What do you give the woman who has everything? If that woman is Queen Elizabeth II then anything involving horses would be the best bet, writes
This is an equine lover who was given a Shetland pony called Peggy when she was a four-year-old and, aged 92, kept alive a 73-year-old tradition by spending another week at Royal Ascot.
How obsessed is she?
Well, she attended the Trooping of the Colour on horseback every year through to the mid-80s and there have been at least two documentaries made about her love of the animal — one of which she even narrated.
She is the subject of three equestrian statues, two of them in Canada, and the British monarch hosts the Royal Windsor Horse Show every year. And there’s more.
A breeder and owner of racehorses, the only one of the British Classics to have eluded her has been the Epsom Derby but nothing highlights her devotion more than the fact that Royal Ascot isn’t even a formal duty. She chooses to go. So, step forward Peter Phillips, the queen’s eldest grandson and the man behind the concept of city-centre horse racing.
Yes, you read that right.
Phillips is chief executive of City Racing, a company with ambitions to stage horse races in a number of urban locations, and some of the initial whispers suggested that the long and wide expanses of The Mall and Constitution Hill that serve Buckingham Palace were among the arteries under consideration.
His grandmother would be able to take it all in from her balcony.
Chances are that some of the backers — the Jockey Club is a part-owner — would gag at the thought that this would be how the idea was sold and, in fairness, Phillips himself has played down the Palace link. The premise is that this is the ideal vehicle for a sport looking to drive up numbers among young people who tend to studiously ignore it rather than study the form.
The Jockey Club’s CEO Paul Fisher has expressed the hope that it will prove to be racing’s version of Twenty20. This is the shorter version of cricket that has attracted in droves the sort of millenials who have a disdainful view of tried and traditional formats.
It has, apparently, been years in the conceptual stage but the project moved on a few furlongs — three-and-a-half, to be exact — when a trial run was held on the road inside the Grand National track at Aintree. There were three races in all, staged at half-pace for a gathering of journalists and potential investors. The artificial surface, called Equaflow, was used for equestrian events at the 2012 London Olympics and feedback from jockeys and trainers was positive. Some said it compared favourably to all-weather tracks at Newcastle and Wolverhampton, but do we really need more sport thrust onto our streets like this?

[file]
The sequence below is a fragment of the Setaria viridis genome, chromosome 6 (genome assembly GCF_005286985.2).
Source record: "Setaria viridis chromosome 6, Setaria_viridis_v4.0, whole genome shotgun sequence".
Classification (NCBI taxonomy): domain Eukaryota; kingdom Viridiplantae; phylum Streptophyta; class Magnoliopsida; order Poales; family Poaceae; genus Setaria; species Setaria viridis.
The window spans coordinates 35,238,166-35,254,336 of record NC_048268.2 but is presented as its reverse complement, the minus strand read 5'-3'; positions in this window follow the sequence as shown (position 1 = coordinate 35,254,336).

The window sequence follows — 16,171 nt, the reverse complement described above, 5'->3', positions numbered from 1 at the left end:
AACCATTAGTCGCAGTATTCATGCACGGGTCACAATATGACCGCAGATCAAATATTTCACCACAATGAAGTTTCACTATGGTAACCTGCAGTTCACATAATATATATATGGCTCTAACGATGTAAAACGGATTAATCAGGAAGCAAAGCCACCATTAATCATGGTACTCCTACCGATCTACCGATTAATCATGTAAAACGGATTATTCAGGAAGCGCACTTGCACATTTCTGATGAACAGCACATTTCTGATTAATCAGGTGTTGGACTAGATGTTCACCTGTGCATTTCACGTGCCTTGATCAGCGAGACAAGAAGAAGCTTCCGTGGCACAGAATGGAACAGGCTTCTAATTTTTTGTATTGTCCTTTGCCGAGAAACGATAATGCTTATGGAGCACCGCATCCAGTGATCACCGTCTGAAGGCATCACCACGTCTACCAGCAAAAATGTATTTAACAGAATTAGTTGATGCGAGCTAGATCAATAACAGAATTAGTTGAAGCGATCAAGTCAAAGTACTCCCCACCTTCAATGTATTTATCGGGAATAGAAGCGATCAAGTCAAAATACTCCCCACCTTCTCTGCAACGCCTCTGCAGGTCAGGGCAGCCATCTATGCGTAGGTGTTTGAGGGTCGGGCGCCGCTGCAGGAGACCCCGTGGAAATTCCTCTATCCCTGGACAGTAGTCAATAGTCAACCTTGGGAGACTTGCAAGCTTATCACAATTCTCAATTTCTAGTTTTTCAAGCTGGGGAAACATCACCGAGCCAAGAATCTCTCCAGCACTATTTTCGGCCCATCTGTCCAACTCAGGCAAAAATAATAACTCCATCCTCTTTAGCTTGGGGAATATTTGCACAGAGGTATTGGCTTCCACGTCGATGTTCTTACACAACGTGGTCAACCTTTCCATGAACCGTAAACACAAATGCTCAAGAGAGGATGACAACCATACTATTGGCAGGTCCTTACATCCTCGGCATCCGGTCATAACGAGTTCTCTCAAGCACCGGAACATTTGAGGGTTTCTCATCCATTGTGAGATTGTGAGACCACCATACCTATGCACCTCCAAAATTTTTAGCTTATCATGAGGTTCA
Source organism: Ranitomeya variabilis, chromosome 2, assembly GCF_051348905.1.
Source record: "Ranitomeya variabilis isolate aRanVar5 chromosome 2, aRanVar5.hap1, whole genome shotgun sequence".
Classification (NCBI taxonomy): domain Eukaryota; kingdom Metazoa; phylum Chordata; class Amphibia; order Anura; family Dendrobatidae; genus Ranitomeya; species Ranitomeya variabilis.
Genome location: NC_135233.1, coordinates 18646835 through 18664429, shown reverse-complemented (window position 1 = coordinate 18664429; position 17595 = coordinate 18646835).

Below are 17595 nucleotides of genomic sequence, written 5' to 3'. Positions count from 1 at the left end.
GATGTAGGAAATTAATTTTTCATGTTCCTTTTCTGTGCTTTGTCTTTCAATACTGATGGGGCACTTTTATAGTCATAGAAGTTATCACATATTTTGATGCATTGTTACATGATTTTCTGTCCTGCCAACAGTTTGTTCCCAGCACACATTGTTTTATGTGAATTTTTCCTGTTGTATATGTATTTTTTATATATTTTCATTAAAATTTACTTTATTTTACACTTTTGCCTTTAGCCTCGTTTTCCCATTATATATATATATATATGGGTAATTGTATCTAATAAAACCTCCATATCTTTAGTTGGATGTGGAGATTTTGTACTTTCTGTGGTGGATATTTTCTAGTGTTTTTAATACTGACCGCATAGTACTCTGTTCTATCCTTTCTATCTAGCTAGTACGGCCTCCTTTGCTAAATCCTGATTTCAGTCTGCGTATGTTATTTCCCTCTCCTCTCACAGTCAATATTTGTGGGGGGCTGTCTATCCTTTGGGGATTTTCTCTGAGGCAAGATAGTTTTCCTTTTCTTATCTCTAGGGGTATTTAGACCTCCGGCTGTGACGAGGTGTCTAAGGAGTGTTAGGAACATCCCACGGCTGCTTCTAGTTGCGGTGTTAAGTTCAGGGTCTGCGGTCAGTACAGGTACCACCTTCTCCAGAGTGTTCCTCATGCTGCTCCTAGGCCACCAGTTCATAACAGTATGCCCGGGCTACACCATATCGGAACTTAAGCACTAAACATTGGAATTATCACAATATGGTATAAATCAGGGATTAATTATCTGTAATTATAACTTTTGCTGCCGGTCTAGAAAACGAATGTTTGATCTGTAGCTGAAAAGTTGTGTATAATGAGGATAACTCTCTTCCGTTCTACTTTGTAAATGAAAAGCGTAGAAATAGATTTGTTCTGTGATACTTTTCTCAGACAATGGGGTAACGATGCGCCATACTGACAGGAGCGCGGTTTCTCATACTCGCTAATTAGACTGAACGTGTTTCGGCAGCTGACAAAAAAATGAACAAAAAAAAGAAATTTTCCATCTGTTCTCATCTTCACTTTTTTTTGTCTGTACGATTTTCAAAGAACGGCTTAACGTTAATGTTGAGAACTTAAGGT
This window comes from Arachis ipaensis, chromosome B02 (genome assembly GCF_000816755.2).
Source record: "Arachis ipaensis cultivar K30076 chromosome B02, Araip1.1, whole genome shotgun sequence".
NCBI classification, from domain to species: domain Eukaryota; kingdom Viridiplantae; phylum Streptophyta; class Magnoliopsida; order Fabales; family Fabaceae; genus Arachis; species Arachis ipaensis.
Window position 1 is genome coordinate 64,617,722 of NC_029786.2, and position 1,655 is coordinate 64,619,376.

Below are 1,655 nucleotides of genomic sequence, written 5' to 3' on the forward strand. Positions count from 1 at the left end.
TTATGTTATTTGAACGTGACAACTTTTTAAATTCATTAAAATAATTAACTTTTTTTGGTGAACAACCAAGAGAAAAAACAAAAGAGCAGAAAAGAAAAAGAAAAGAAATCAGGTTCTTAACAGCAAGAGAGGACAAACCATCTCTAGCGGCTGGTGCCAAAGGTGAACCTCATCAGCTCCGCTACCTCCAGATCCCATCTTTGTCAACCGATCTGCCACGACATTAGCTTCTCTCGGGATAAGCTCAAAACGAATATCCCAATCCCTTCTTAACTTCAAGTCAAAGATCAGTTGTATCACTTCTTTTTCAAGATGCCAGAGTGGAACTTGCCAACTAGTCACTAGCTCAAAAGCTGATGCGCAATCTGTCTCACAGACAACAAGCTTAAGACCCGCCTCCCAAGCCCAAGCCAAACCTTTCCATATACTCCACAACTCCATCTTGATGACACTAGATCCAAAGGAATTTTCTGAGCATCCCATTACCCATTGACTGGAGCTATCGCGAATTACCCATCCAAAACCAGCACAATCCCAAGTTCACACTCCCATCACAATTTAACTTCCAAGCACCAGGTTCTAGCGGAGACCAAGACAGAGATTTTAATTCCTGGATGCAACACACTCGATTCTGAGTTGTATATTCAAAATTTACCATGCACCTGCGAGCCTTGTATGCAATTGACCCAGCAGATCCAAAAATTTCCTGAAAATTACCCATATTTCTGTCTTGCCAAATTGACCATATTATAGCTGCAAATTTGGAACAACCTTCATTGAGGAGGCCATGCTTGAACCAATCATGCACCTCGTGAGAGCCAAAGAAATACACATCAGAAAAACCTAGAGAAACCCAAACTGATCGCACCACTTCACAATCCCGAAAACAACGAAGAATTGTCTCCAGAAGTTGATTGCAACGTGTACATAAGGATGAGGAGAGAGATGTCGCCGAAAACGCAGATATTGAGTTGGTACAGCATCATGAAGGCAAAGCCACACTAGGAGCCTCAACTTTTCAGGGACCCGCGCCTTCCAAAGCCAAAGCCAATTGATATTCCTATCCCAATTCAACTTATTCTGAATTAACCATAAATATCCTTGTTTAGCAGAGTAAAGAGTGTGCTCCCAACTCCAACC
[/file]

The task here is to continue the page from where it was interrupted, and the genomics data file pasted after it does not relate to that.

Marathons and other athletics events have paved (sorry!) the way here; cycling has shut down many the avenue and bridge all over the world; Formula 1 has taken noise pollution in some built-up areas to obscene levels and London has already opened the likes of Horse Guards Parade, Greenwich Park, and Hyde Park to a raft of sports for the Games six years ago.
It used to be that sport ‘had its place’. It was a pastime, a coda to society’s more central themes, but the proliferation of money has prompted it to infiltrate all sectors of modern life. It is unrelenting in its appetite to colonise our attention and city-centre horse racing is merely the latest example of how consumers are to force-fed. Not interested? Tough. It’s happening right outside your office/door/coffee shop.
There will always be those locals fuming at the disruption caused by a marathon but they are at least mass-participation events that promote exercise and healthy living. Estimates are it could take 72 hours for a city horse race to be set up, run and dismantled. That’s a lot of fuming commuters for what is essentially a private enterprise. Add to that the likelihood of animal welfare protests, the safety measures required for an event involving a number of thoroughbreds as well as thousands of spectators and support staff and there is clearly a number of tricky hurdles to be cleared before we’re left with a trail of horse manure along our city streets.
“You’re always going to get a certain amount of questioning about a new concept and it’s up to us to talk to all the constituents and get rid of any potential misconceptions,” Phillips said in the Racing Post this week. Ultimately, where there’s a will there tends to be a way. Moreso when there is money behind it.
The first races are to be revealed in January. It was rumoured Paris had already been close to hosting a maiden run prior to the Prix de l’Arc de Triomphe last month. Dubai, as a city with rich links to the racing game and one with no shortage of vast thoroughfares, is another likely track.
There may be the odd false start but this is happening.
Get the dustpan and brush ready.
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